As patients, we attend health care institutions more frequently. Misplaced anxiety drives patients to flock to the doctor’s office or emergency room for minor problems: the “worried well.” We want more out of life. We tear our ACL hucking a cliff or chasing the ball, and we expect to be back to sport next week. We want to keep our vices, but never suffer. Isn’t there a pill for my gout and obesity? It’s easier than self-improvement. We live a life producing chronic disease but never want to die. Can’t we just medicate it? Health improves; human longevity stretches. And, in ever more rarely facing death in our daily lives, we come to fear death. No problem ... we have a pill for that too.
We physicians enter the profession with eyes half closed. We do want to help people. Our white coat ceremonies celebrate a centuries-old tradition derived from a millennia-old practice. We aspire to improve the world, one patient at a time. It is a time of great excitement. However, in the face of mounting educational goals, myriad CanMEDS roles to fill and a clinical teaching force increasingly burnt out and cynical, the excitement soon wanes. We get tired, endlessly on call. We try to learn the pathology, physiology, anatomy, biology and biopsychosociology of each new illness. We are lucky to have electronic textbooks at our fingers and algorithms from every medical society.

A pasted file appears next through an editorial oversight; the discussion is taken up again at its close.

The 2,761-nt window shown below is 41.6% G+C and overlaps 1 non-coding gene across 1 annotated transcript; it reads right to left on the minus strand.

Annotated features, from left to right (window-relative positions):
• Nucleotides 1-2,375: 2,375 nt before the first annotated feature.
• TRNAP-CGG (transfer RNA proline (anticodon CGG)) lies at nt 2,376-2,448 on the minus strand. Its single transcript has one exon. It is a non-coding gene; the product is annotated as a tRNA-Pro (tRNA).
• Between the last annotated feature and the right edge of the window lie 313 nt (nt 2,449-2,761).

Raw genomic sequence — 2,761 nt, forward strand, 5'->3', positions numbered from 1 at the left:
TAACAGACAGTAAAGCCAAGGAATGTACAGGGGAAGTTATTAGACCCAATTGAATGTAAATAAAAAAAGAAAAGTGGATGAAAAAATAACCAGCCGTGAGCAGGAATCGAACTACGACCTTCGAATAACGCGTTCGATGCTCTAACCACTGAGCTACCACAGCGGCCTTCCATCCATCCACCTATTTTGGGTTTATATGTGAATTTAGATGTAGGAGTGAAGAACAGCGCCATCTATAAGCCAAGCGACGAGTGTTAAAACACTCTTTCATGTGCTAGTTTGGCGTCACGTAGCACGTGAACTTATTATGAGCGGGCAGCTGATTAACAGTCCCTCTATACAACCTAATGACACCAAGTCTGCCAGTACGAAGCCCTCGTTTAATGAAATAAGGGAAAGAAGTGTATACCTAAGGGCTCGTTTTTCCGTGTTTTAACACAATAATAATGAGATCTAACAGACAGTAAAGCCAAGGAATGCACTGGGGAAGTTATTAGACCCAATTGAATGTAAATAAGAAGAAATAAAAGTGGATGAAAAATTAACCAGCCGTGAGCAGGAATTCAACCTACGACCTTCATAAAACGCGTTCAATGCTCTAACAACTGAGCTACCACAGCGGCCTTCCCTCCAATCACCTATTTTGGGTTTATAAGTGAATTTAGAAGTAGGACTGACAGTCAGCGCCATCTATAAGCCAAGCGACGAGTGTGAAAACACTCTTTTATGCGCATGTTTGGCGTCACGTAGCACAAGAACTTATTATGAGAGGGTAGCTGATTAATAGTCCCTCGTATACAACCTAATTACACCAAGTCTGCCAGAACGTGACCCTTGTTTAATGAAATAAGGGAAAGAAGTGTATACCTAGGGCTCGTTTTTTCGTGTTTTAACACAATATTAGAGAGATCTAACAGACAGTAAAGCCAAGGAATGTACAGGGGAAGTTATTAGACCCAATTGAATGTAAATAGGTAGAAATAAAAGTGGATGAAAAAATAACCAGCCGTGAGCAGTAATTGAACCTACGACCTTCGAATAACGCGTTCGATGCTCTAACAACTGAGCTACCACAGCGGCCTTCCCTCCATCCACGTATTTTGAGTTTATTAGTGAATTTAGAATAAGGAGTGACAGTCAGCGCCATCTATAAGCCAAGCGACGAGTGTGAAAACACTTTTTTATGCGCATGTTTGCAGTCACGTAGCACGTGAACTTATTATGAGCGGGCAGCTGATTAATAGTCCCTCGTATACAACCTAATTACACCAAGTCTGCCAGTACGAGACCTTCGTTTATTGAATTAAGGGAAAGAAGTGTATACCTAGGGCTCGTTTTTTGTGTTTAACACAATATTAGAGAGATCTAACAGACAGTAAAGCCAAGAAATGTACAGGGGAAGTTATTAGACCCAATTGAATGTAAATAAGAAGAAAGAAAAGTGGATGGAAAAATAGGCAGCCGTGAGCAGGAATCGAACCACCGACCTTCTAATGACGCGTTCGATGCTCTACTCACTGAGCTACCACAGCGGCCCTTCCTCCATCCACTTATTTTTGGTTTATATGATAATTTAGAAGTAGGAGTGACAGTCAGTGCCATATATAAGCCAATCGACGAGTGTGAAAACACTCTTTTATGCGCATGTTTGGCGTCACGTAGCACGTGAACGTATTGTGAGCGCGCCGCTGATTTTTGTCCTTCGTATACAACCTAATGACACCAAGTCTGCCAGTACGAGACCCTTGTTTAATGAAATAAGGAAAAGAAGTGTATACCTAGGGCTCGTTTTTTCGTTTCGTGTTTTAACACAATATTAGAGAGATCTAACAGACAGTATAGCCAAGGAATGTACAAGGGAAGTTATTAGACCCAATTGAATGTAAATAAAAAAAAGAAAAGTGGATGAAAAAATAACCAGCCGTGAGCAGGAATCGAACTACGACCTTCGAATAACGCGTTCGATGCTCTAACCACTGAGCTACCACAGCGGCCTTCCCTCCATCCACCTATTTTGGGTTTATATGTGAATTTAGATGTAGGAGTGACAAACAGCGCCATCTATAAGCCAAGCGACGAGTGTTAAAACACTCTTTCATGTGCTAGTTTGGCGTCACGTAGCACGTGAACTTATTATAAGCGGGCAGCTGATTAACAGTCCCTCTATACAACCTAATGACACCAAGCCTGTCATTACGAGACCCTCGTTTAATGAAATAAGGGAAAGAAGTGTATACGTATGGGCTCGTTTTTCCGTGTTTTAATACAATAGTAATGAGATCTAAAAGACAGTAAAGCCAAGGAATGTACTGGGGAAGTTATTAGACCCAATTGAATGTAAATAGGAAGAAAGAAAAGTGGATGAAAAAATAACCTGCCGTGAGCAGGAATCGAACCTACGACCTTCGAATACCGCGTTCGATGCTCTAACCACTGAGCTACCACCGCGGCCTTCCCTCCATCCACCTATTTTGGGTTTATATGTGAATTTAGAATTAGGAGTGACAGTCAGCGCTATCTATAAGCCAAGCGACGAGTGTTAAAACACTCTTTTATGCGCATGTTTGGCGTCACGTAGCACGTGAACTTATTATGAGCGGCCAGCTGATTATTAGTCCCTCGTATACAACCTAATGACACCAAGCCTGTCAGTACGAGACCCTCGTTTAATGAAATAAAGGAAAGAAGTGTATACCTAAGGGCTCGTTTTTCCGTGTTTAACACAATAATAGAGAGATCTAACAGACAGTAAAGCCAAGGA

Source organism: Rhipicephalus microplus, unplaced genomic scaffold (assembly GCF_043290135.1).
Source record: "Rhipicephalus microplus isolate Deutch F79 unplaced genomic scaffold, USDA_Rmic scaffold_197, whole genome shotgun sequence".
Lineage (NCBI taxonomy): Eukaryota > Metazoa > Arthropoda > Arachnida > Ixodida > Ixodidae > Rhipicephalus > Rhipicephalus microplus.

So we dive deep on the science. Journals produce such a flood of information that every year a guideline needs reworking. Evidence conflicts and societies oppose each other’s conclusions. The learner now needs to pick a camp. We start to divide, and our focus continues to creep into the tower of splintering medical knowledge. In this division of expertise, disease, body parts and systems is the root of the division of our physician selves. The seeds of discontent and cynicism are not just planted but floridly growing.
We all feel this growing dissonance. When we are running between exam rooms, up and down floors of a hospital, or from OR to OR as fast as humanly possible, we know we are missing something. We feel it when the demanding patient leaves us no quarter. We feel it when we don’t have an answer to a mysterious illness. We feel it when we pay more of our income to keep our office doors open or to add a new machine or test or nurse at the clinic. That new drug needs monitoring, and if we don’t keep our panel on 90% targets, the government funds won’t flow. We answer increasingly to those who would demand anything and everything of us. And they have access to us in ever deeper ways. Our clinic income depends on non-expert, disengaged administrators. Our phones beep into our wireless earpieces. Our computers are opened to a litany of emails, unavoidably encountered as we log in to finish charting once the kids are in bed. Our tap is on full, but the pool only grows deeper.